End of Year Review II

April started with me spending some long overdue time off from any Day Job stress. My last day there had been uneventful and after I logged off, I purged every file and email I’d saved for the last several years, unplugged the laptop, and boxed it up. It was out and dropped off at the post office the next day. If I was going to embrace this freedom, I was going to do it right and with a clean slate.

I did keep my hours, though. I woke up at 6am, showered first and made the morning coffee. I kept busy by house cleaning, doing errands and catching up on long-delayed projects that I wanted to finish (or at least get caught up on). I didn’t start writing again, however. That was another stress purge and process rethink that would take just a little bit longer. But I’d return to it eventually.

And of course I did a lot of listening.

Phish, Sigma Oasis, released 3 April. One of the first rescheduled releases during the early part of the pandemic — the band felt it would benefit their fans to hear new recordings in lieu of a delayed or cancelled tour. It’s one of their most enjoyable and consistently tight records in recent memory.

Local H, Lifers, released 10 April. This band has only gotten better with age. It’s not nearly as angry as 2015’s Hey Killer but it’s just as hard and rocking. Check out the amazing album closer “Innocents”, a rerecording of their 2018 single and produced by king of loud, Steve Albini.

EoB, Earth, released 17 April. Radiohead guitarist Ed O’Brien’s first solo album surprised me as much as it delighted me; I’d expected at least some musical similarity to his main band (there is — it sounds a lot like Hail to the Thief in some spots), but I hadn’t expected him to lean so much on the semi-electronic ambient beats. The result sounds just a little bit like U2’s Zooropa but that’s meant as a compliment, as it’s a pleasure to listen to and get lost in.

Hayley Williams, Petals for Armor, released 8 May. The lead singer of Paramore’s first solo album might be a slightly quieter affair than her band’s hard-edged sound, but the songs are no less powerful. She’s traded volume for tension here and it works brilliantly.

Nation of Language, Introduction, Presence, released 22 May. Taking a page from 80s college rock with its soupy reverb and synth melodies (and thus screaming out this is totally something J would listen to…), it’s a wonderful album worth checking out and getting lost in. Also worth a listen is their recent standalone single, a cover of Pixies’ “Gouge Away”.

Indigo Girls, Look Long, released 22 May. I’ve long been a fan of this duo, and this particular album has to be one of my favorites of theirs. It sounds a bit like their early to mid 90s heyday (circa Swamp Ophelia, mostly) and updated to current sounds and events. It’s just as strong as their classic ’89 self-titled record and definitely one of my favorite releases of the year.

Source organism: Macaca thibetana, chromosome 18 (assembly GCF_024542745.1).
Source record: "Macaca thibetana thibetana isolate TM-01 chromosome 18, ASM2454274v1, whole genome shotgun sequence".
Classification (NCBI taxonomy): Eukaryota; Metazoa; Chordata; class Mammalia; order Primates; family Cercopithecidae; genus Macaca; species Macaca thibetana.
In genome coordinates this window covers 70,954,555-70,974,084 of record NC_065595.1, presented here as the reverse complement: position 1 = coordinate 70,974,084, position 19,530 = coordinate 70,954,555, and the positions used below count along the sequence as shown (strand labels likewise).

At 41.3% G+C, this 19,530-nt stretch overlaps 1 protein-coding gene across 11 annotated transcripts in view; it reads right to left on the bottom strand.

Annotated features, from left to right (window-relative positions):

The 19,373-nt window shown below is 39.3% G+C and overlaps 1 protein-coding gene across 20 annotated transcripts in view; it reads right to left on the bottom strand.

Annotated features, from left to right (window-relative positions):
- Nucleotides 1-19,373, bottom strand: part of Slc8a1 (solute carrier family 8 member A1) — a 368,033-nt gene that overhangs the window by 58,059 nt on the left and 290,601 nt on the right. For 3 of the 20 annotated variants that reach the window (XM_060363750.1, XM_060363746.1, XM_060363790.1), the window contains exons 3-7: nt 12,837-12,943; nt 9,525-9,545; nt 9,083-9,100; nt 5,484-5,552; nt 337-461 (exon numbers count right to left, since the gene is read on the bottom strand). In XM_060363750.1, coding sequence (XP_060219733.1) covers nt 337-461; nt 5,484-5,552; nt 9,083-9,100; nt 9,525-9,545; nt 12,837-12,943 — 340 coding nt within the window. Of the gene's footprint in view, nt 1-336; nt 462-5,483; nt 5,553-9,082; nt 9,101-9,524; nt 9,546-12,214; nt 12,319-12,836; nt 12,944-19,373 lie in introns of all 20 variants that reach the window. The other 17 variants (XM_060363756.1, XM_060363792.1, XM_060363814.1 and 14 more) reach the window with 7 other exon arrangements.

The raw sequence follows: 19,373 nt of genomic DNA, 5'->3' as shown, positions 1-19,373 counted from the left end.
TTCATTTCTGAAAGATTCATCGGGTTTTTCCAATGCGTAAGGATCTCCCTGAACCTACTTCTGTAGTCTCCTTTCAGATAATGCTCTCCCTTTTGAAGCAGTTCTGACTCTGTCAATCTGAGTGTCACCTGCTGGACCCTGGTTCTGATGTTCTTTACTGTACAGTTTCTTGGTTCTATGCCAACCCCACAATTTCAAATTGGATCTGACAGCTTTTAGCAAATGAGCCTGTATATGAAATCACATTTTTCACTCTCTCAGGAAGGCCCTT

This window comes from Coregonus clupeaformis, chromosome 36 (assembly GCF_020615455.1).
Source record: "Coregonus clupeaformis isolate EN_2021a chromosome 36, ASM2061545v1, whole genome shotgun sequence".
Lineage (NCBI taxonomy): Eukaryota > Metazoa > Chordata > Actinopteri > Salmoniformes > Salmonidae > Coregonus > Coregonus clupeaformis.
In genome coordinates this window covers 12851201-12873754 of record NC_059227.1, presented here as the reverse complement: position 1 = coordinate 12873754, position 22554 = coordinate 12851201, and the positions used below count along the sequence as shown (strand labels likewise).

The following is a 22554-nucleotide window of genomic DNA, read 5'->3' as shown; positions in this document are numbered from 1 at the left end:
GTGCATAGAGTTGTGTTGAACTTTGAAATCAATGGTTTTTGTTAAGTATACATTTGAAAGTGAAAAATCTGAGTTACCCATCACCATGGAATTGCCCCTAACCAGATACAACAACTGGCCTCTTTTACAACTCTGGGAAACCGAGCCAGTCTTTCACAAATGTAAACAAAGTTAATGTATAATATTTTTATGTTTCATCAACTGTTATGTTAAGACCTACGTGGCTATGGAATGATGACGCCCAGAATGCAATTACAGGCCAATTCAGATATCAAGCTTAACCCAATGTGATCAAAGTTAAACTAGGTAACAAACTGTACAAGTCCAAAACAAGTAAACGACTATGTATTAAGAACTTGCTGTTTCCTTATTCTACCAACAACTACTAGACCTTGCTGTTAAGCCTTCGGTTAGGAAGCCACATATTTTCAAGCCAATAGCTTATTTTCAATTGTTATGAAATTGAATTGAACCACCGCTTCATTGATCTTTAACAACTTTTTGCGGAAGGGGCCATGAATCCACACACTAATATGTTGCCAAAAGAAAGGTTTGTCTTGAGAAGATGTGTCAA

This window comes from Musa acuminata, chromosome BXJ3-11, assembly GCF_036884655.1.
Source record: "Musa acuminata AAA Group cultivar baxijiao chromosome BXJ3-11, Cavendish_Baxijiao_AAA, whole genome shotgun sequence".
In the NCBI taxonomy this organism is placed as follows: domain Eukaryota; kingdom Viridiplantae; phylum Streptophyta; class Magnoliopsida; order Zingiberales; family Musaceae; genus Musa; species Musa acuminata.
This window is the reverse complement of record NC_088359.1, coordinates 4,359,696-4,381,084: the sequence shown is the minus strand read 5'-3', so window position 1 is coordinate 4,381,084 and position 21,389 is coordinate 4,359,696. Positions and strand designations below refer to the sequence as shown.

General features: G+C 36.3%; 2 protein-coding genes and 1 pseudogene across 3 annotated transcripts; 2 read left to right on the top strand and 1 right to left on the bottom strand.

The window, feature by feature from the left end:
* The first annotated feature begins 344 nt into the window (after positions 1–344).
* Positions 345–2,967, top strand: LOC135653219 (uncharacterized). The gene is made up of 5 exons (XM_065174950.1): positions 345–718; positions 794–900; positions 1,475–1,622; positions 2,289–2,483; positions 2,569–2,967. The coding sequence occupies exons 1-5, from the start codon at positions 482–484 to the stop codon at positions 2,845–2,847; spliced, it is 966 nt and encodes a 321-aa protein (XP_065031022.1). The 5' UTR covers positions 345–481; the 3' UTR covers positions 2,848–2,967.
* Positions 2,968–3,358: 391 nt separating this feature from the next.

Hinds, The Prettiest Curse, released 5 June. An enjoyable super catchy indie rock record from a foursome from Madrid, Spain, they got some heavy rotation on KEXP during the summer. Also check out their really fun cover of The Clash’s “Spanish Bombs”, which they released later in the year!

GoGo Penguin, GoGo Penguin, released 12 June. One of my favorite finds over the last couple of years, this jazz trio melds alt.rock grooves and techno beats into something altogether different and it sounds glorious.

Wire, 10:20, released 19 June. These guys surprise-dropped an additional album for 2020, this one featuring outtakes from their previous recent releases as well as rerecordings of classic tracks. “Over Theirs” in particular sounds even more menacing than the original.

Phoebe Bridgers, Punisher, released 19 June. She’s been showing up all over the place with other singers lately — with Conor Oberst in Better Oblivion Community Center, as well as with Lucy Dacus and Julien Baker in boygenius — and she’s even recently dropped an additional EP tied in with this release.

Sault, Untitled (Black Is), released 19 June. This curious band is now four albums deep and still nobody really knows who they are, but their records are just fabulous. They’ll swing from experimental to trip-hoppy to soul and pop and back again, never quite staying in one place. One of my favorite finds of the last couple of years!

Hum, Inlet, released 23 June. One of many unexpected and wholly welcome returns to bands after an extremely long hiatus for this year, this 90s favorite vanished sometime around 2000 but resurfaced occasionally for touring purposes until they slowly built up this new release over the course of a few years.

HAIM, Women in Music Pt III, released 26 June. This trio continues with their catchy-as-hell countrified SoCal rock and it’s one of their best. They’ve expanded their sound with a harder edge and even more adventurous production.

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More to come!